By the last week, I had completed the first round of coding for meta-analysis, and I reviewed the previous coding during this week. For the last two weeks, out team members have discussed the criteria of paper acceptance and mechanisms for data quality assurance. While reviewing the previous coding results, I focused on applying the newly established coding scheme through the discussion.
According to the coding results, data quality assurance mechanisms were most frequently used in biology, ecology, computer science, and geographic information science. Biology has 9 papers which have been categorized in the discipline, ecology has 8 papers, computer science has 7 papers, and geographic information science has 8 papers. The most papers from biology, ecology and ornithology had been searched by the keywords of “citizen science”, and the most papers from geographic information science had been searched by the keywords of “volunteered geographic information science”. In terms of paper from computer science and design science, they had been retrieved from both keywords.
The most dominant mechanism for data quality assurance was participant training. Researches from 17 papers trained participants for increasing data quality. Participant training was mostly used in citizen science. Only two papers in the field of volunteered geographic information (VGI) trained participants, although our paper collection may not be extensive enough. Data normalization was used frequently in the second place. Data collected by different participants or different methods was adjusted to fit a same scale or to filter unusual reports by using standard and advanced statistical techniques in 13 papers. There was no bias of usage in data normalization, thus it was evenly used for citizen science and VGI. Expert review was also used often, accordingly there were 10 papers utilizing experts’ knowledge and experience. These are only few examples of statistical analysis from the coding results. More extensive analysis will be done within next few weeks and the result will be shared.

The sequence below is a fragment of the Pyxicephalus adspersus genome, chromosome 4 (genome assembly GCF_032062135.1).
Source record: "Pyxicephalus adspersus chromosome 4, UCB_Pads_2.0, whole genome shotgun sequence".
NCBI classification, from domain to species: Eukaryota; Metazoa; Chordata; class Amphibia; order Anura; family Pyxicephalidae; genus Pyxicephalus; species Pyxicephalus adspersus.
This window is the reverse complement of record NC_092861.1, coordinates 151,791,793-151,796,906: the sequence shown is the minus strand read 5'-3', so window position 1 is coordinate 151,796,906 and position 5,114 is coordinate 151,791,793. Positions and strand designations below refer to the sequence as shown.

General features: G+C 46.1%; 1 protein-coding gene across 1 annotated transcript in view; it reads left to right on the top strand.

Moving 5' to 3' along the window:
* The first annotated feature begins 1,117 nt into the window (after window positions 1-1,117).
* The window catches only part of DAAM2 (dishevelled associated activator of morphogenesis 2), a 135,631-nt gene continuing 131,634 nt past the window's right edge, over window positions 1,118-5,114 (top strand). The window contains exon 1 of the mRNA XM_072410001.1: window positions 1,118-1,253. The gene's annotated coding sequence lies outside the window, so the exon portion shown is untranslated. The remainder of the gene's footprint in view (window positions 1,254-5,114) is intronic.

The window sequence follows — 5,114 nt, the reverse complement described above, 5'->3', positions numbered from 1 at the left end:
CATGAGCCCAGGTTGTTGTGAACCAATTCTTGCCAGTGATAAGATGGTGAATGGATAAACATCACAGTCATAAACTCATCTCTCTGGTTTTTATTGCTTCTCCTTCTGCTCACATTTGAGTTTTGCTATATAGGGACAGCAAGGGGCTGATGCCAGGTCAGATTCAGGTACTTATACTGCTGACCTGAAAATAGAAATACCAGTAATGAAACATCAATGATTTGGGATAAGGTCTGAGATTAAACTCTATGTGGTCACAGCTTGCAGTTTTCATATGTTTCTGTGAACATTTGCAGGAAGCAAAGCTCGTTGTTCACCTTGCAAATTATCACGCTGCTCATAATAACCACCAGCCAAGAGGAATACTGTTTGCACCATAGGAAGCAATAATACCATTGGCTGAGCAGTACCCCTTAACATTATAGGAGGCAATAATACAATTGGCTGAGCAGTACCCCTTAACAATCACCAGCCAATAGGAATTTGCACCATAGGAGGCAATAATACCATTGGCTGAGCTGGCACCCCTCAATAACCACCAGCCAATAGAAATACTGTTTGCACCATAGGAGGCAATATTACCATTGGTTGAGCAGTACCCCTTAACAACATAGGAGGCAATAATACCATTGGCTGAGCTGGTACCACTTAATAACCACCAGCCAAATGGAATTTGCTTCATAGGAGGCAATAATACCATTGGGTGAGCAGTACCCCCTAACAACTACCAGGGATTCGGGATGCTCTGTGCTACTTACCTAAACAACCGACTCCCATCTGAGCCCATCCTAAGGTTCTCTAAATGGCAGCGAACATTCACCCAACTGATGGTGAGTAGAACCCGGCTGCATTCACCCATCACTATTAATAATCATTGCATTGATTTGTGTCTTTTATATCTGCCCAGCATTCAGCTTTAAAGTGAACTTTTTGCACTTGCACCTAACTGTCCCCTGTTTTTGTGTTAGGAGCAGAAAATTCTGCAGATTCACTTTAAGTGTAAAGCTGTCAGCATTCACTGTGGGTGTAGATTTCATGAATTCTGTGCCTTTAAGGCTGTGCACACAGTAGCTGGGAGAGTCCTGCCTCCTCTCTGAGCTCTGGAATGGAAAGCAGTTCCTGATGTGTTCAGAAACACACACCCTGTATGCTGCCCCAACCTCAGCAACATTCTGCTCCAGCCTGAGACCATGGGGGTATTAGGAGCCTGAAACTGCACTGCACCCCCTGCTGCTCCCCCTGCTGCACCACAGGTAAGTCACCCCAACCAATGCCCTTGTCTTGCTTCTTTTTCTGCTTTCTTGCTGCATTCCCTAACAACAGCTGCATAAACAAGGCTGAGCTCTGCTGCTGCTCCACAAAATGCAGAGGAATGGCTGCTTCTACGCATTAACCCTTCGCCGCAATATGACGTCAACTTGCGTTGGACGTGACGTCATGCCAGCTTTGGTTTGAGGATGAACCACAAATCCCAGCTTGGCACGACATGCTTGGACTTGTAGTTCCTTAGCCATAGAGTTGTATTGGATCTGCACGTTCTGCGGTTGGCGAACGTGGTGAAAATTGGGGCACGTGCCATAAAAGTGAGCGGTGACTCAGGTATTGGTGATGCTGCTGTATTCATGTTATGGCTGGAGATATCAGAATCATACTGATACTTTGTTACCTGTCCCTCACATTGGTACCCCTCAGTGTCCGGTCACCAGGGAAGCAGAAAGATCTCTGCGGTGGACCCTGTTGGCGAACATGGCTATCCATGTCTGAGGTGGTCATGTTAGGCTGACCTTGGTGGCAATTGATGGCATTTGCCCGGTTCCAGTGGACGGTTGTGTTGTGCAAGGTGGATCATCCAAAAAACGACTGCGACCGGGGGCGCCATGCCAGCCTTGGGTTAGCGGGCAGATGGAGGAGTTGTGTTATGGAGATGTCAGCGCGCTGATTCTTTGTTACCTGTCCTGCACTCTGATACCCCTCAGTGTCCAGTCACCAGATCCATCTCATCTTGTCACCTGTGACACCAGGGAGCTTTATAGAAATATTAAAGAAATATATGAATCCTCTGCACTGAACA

I have also collected a new list of papers from Google Scholar. I have tested existing codes and programs which extract citation information from Google Scholar, and found a program called as “Publish and Perish”. This program performed the best in terms of its usability and collected the most amounts of data. The program can be downloaded from http://www.harzing.com/pop.htm. It is known that the quality of citation information from Scopus and Web of Science (WOS) is higher than the citation information from Google Scholar. However, we only could collect 67 papers from Scopus. With the Publish and Perish, we could collect 1,000 papers with the keywords of “citizen science” and “data quality”, and could collect 550 papers with the keywords of “volunteered geographic information” and “data quality”. We may need to clean the data, as some redundant papers can be included in the list. However, this extensive coverage of citation information will give us far better understanding on the terrain of citizen science and its efforts for assuring data quality. In the next week, we will review the list from Google Scholar to see how we can clean the data and will investigate methodologies on how we will integrate the result from Google Scholar with the result from Scopus.